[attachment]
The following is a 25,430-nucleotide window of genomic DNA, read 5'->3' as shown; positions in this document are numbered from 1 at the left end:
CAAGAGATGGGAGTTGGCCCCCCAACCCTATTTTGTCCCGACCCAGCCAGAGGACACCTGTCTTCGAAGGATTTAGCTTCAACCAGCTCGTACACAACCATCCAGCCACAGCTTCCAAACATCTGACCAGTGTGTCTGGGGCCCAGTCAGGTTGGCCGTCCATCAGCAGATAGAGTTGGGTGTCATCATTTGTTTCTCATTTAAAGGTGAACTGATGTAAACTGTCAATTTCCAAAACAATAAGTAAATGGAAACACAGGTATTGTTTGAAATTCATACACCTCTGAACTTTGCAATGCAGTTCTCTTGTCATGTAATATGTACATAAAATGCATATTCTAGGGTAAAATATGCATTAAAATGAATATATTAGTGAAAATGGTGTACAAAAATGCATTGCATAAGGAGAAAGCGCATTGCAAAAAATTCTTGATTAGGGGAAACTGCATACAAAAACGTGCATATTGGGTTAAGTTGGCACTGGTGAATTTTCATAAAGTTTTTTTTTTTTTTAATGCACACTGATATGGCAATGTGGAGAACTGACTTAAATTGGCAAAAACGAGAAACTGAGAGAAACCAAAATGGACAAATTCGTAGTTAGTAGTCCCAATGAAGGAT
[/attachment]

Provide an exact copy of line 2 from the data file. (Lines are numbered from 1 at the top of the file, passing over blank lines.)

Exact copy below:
CAAGAGATGGGAGTTGGCCCCCCAACCCTATTTTGTCCCGACCCAGCCAGAGGACACCTGTCTTCGAAGGATTTAGCTTCAACCAGCTCGTACACAACCATCCAGCCACAGCTTCCAAACATCTGACCAGTGTGTCTGGGGCCCAGTCAGGTTGGCCGTCCATCAGCAGATAGAGTTGGGTGTCATCATTTGTTTCTCATTTAAAGGTGAACTGATGTAAACTGTCAATTTCCAAAACAATAAGTAAATGGAAACACAGGTATTGTTTGAAATTCATACACCTCTGAACTTTGCAATGCAGTTCTCTTGTCATGTAATATGTACATAAAATGCATATTCTAGGGTAAAATATGCATTAAAATGAATATATTAGTGAAAATGGTGTACAAAAATGCATTGCATAAGGAGAAAGCGCATTGCAAAAAATTCTTGATTAGGGGAAACTGCATACAAAAACGTGCATATTGGGTTAAGTTGGCACTGGTGAATTTTCATAAAGTTTTTTTTTTTTTTAATGCACACTGATATGGCAATGTGGAGAACTGACTTAAATTGGCAAAAACGAGAAACTGAGAGAAACCAAAATGGACAAATTCGTAGTTAGTAGTCCCAATGAAGGAT